Astronomy classes: making an impact

By Frank Bolger - Last update

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The scintillating, yet sobering, amateur video footage which surfaced a few weeks back of giant balls of light streak across the clear Russian sky made a few things all too clear to many observers.

For one thing, it pretty much showed that existence is fleeting. I mean this in a practical, non-philosophic kind of way too. Thinking about human life on a cosmic scale doesn’t really enter many people’s everyday thoughts, but falling meteors don’t care whether we think about them or not. They seem quite convinced of their place in our reality (as now do the 3,000 damaged buildings and 1,100 injured people in the city of Chelyabinsk).

Which leads me to another thing: our general ignorance in all matters of space. I’ll admit that my only frame of reference for knowing the difference between a meteor and a meteorite comes from a rather lovely Joanna Newsom lyric:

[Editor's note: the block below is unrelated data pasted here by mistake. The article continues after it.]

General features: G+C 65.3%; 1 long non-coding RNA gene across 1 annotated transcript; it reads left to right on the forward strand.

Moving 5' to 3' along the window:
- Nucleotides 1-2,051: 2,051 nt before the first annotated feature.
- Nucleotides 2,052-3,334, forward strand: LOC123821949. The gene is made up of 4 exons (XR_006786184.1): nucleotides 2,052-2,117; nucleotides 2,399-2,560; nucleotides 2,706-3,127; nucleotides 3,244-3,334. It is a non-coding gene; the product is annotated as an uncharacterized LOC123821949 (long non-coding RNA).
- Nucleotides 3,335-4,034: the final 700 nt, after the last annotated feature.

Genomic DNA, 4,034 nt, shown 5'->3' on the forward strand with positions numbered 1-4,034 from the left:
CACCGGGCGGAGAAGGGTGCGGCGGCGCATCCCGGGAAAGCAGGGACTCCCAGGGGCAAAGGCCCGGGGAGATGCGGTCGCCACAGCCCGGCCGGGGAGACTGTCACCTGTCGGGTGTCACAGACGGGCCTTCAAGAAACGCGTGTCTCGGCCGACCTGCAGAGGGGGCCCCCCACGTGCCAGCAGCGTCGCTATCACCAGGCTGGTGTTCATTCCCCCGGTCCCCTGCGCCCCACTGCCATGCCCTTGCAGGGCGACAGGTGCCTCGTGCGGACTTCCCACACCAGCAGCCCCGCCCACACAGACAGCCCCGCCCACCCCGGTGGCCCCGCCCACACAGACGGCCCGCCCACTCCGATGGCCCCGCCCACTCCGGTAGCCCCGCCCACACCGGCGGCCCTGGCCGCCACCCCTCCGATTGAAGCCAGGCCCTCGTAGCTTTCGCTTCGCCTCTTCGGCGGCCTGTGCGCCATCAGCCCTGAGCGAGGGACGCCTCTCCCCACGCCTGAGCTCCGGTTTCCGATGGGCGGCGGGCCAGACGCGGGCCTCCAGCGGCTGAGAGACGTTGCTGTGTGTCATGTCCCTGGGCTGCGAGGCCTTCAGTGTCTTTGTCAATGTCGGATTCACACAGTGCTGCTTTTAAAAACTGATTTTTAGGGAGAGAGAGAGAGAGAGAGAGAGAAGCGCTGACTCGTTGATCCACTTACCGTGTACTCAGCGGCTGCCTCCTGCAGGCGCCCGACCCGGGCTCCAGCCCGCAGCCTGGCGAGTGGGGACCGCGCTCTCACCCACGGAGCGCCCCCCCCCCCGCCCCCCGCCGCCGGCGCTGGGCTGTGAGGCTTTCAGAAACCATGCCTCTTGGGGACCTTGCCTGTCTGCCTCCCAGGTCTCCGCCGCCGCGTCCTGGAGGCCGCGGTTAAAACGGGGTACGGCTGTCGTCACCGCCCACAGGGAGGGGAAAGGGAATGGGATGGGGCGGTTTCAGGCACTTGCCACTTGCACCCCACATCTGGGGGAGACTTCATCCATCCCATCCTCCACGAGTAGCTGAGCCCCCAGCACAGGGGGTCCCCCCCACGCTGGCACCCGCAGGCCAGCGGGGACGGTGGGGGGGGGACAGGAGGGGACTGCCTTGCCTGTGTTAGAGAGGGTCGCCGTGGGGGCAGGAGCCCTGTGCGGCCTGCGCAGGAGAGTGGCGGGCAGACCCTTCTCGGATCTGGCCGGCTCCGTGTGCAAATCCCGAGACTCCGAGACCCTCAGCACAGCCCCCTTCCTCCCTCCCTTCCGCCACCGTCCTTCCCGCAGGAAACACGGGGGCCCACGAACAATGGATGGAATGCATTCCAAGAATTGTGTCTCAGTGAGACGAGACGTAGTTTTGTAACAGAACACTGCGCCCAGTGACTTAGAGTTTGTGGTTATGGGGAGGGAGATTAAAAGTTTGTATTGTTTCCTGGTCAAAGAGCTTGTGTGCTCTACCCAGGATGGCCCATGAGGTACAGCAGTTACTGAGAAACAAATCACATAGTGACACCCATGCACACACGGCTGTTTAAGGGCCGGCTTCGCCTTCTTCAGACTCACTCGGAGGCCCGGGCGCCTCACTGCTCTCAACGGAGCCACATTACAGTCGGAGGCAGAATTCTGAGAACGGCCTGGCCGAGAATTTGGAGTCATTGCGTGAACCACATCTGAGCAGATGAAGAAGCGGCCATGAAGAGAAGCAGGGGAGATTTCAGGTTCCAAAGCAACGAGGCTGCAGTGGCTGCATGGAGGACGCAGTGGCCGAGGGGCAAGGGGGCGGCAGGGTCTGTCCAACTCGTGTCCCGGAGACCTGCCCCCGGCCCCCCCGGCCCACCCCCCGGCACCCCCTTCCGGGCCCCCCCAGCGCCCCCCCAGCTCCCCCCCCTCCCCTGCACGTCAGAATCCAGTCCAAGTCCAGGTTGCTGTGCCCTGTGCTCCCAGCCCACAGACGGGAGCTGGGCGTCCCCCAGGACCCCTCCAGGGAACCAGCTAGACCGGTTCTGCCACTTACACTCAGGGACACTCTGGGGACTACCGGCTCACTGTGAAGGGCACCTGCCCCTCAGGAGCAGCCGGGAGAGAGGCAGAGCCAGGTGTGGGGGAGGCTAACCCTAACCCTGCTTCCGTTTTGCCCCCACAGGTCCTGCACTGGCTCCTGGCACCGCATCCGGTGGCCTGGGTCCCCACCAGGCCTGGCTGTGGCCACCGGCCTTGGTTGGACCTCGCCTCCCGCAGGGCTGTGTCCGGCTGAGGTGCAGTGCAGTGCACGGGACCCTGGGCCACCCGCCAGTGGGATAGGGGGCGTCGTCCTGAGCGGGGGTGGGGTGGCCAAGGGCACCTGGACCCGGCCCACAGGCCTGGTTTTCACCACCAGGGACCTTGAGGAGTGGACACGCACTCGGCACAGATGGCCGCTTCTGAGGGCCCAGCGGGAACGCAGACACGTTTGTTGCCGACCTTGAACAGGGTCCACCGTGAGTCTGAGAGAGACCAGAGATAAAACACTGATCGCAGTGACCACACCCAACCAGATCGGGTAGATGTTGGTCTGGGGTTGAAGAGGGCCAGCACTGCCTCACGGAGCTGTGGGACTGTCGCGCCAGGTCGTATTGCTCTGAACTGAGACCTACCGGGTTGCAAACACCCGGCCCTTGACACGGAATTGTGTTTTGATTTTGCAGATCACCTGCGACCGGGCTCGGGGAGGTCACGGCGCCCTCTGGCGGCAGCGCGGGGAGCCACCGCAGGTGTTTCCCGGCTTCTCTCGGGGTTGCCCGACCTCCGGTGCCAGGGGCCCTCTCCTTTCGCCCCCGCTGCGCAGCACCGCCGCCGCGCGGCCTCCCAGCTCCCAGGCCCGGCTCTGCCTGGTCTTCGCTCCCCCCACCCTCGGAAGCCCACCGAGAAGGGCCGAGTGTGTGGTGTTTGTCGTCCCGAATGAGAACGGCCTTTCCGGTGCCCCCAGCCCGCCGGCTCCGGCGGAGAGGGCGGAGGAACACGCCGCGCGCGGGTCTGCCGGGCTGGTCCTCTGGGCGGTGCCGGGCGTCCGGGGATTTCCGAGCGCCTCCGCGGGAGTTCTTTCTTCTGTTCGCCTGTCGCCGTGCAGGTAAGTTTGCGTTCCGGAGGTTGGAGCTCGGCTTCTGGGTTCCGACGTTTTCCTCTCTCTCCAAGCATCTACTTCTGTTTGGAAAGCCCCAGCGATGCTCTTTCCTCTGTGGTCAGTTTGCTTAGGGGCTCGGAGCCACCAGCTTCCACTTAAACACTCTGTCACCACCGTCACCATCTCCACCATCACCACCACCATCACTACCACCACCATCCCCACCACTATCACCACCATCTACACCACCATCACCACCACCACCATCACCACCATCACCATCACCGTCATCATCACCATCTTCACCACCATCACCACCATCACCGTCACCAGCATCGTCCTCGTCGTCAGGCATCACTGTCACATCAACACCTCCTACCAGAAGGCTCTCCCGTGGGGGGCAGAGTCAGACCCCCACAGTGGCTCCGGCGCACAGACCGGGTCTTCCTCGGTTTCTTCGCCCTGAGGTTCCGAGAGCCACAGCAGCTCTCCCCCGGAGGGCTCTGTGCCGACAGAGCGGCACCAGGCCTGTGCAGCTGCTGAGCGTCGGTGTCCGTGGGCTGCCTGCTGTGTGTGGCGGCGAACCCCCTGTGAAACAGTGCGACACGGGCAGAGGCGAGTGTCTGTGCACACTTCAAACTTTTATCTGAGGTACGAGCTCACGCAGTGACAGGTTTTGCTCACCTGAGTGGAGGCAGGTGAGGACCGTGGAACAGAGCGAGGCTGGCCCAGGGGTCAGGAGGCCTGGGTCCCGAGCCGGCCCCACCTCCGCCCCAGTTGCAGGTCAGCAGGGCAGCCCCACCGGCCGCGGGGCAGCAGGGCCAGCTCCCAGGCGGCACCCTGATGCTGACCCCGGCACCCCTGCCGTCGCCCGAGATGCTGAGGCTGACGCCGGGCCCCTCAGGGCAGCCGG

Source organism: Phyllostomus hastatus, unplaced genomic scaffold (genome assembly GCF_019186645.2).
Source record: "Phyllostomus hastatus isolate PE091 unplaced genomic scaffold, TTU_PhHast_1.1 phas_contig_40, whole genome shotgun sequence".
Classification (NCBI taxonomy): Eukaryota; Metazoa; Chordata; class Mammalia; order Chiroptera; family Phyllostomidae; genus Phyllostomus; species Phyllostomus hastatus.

‘That the meteorite is a source of the light
And the meteor’s just what we see
And the meteoroid is a stone that’s devoid of the fire that propelled it to thee

And the meteorite’s just what causes the light
And the meteor’s how it’s perceived
And the meteoroid’s a bone thrown from the void that lies quiet in offering to thee’

Surely though, we should put in the effort to know a bit more about it. With extremely affordable evening courses on offer from Astronomy Ireland, there are no excuses not to. These tend to run for approximately eight weeks and cover areas such as planets and stars, astronomy history, and telescopes and the night sky.

So the next time a ball of fire comes hurtling towards earth, be sure you know enough to be able to calmly look up and educate the person standing there gawping next to you about sonic booms and megaton impacts. They’re sure to be thankful for your input.

Frank Bolger

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